Florida inmates may want to perfect their poker face.One day, they could be playing cards in prison and come across the faces of their own murder victims.That's the idea behind a series of "cold case" card decks spreading throughout Florida jails and prisons, where investigators hope inmates will see a familiar crime story and squeal on their fellow prisoners.Thousands of the decks have been handed out in jails in Southwest Florida, including in Charlotte County. And more are in the works for jails in Manatee, Miami-Dade and other counties. A statewide deck is set to hit prisons across Florida this spring.Each card in the decks features an unsolved murder or disappearance and shows the victim's picture with a description of the crime."Who knows more about who commits crimes than the criminals?" asked Jack Sullivan, president of the Florida Association of Crime Stoppers.No one expects the cards to spawn a wave of arrests. But they have already helped solve one case.And at about $1.60 per pack, crime fighters figure that alone justifies the cost."If it leads to a resolution in one case, it's completely worth it," said Trish Routte, spokeswoman for Southwest Florida Crime Stoppers.Tommy Ray, a special agent for the Florida Department of Law Enforcement, proposed Florida's first cold case deck after seeing fugitive cards similar to those used to track down terrorists in Iraq.About two years ago, Ray convinced Crime Stoppers to make a deck of Polk County's unsolved homicides.Within two months, an inmate offered up a tip that led to two men being charged for the 2004 murder of Thomas Wayne Grammar.In the past seven months, tips attributed to cold case cards have provided Polk County investigators with information in at least 10 unsolved homicides, Ray said.Decks used in county jails contain cases from that area. The Southwest Florida deck features about a dozen Charlotte County and North Port cases, including the 2001 murder of Victoria Arena, who flashes an open-mouthed grin from the four of spades.Victoria's mother, Marion Kovacs, 64, said inmates with information might turn someone in because they're forced to look at victims' faces again and again."It's a good idea," Kovacs said.Melanie Bonjour said she had a "bipolar reaction" when she learned that images of her parents, Paul and Rita Stasny, would be plastered to jailhouse game pieces.The Stasnys, ages 71 and 69, were shot to death in their Port Charlotte home in 1991.Bonjour, who collects every news article about her parents' deaths, decided she could not stand to have the cards in her house."It was a hit in the chest because it's your parents' faces on those cards," Bonjour said. "It's not a game. I don't want them remembered like that. But again, I don't want them forgotten either."Unlike regular decks, which they must buy, inmates can use the cold case cards for free. The decks are paid for by fees charged to criminals when they are sentenced.For their part, several Charlotte County jail inmates were skeptical that the cards would keep the victims on inmates' minds."I don't think the guys focus on the crimes," said Keith Willis, an inmate convicted of burglaries. "They just play with the cards."But Ray argues that not every inmate is a hardened criminal.Inmates have told him: "'We're not going to turn someone in for theft or dealing drugs. But murder, that's a different story,'" Ray said.Gregory Daniels, in Charlotte's jail on two robbery charges, said he was moved by at least one card."This is something that breaks my heart -- a little kid," he said as he examined a card showing 4-year-old Pilar Rodriguez. "A lot of people need to be off the streets."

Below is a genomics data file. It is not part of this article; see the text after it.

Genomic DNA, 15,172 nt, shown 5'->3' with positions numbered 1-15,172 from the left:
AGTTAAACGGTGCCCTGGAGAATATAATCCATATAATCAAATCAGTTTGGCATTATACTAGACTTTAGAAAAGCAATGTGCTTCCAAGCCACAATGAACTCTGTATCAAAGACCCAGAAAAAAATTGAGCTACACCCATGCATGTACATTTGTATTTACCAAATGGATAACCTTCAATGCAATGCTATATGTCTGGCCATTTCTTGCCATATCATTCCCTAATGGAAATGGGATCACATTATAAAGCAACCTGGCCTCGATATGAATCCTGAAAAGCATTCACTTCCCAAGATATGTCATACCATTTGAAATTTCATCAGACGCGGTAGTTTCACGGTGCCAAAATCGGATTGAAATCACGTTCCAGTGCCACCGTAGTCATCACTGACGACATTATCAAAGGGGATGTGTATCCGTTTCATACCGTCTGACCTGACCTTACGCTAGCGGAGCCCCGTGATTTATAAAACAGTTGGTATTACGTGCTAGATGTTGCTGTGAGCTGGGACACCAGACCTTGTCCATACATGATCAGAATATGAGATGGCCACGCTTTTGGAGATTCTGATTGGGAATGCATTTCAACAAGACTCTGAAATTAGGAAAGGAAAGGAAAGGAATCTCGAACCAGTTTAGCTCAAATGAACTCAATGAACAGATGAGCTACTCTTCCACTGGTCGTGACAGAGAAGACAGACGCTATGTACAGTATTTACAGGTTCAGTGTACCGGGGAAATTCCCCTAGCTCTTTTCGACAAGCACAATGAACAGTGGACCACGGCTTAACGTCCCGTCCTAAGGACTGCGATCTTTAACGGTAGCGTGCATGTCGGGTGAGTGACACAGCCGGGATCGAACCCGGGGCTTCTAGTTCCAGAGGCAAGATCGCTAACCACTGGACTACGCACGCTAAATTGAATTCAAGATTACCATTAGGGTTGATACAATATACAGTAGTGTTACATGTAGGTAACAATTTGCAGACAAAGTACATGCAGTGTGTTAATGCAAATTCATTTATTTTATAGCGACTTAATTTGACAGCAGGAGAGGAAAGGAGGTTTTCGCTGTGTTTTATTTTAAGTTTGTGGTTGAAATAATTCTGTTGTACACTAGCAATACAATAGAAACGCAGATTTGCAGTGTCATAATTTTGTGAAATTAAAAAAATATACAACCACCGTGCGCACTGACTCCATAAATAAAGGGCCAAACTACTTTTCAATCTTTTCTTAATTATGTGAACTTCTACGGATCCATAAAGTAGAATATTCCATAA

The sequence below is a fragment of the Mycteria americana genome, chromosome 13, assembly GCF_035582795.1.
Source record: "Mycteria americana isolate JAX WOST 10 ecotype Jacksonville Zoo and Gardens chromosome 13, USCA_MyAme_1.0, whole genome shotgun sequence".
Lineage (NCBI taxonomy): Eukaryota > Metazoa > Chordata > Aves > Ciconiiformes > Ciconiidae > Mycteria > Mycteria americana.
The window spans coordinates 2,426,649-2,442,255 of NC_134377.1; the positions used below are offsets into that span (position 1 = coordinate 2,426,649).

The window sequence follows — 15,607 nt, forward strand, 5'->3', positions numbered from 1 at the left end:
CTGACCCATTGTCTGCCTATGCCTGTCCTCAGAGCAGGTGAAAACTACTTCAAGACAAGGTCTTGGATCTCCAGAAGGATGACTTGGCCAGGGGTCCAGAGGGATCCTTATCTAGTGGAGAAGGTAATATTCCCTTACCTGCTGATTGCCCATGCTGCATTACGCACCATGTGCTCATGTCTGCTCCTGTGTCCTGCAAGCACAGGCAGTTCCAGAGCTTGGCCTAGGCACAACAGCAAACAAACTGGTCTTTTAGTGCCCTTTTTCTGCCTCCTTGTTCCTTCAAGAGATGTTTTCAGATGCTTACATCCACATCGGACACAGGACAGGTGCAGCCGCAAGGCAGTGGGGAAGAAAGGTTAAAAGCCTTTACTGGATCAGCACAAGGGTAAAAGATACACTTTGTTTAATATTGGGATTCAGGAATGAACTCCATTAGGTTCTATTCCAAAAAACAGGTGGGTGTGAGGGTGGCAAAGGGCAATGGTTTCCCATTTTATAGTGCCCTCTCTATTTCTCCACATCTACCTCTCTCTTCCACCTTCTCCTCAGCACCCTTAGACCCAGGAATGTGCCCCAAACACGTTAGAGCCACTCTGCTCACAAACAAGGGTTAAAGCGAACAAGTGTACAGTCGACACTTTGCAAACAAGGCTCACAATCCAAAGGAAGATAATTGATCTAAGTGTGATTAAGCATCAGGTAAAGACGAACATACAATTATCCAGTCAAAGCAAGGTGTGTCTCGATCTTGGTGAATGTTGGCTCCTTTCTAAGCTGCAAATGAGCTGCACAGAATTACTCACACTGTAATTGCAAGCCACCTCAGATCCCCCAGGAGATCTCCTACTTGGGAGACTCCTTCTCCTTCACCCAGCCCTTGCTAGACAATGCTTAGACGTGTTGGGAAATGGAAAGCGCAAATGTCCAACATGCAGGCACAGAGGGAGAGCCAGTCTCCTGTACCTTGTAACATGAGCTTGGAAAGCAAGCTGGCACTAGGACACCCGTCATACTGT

By KRISTEN KRIDEL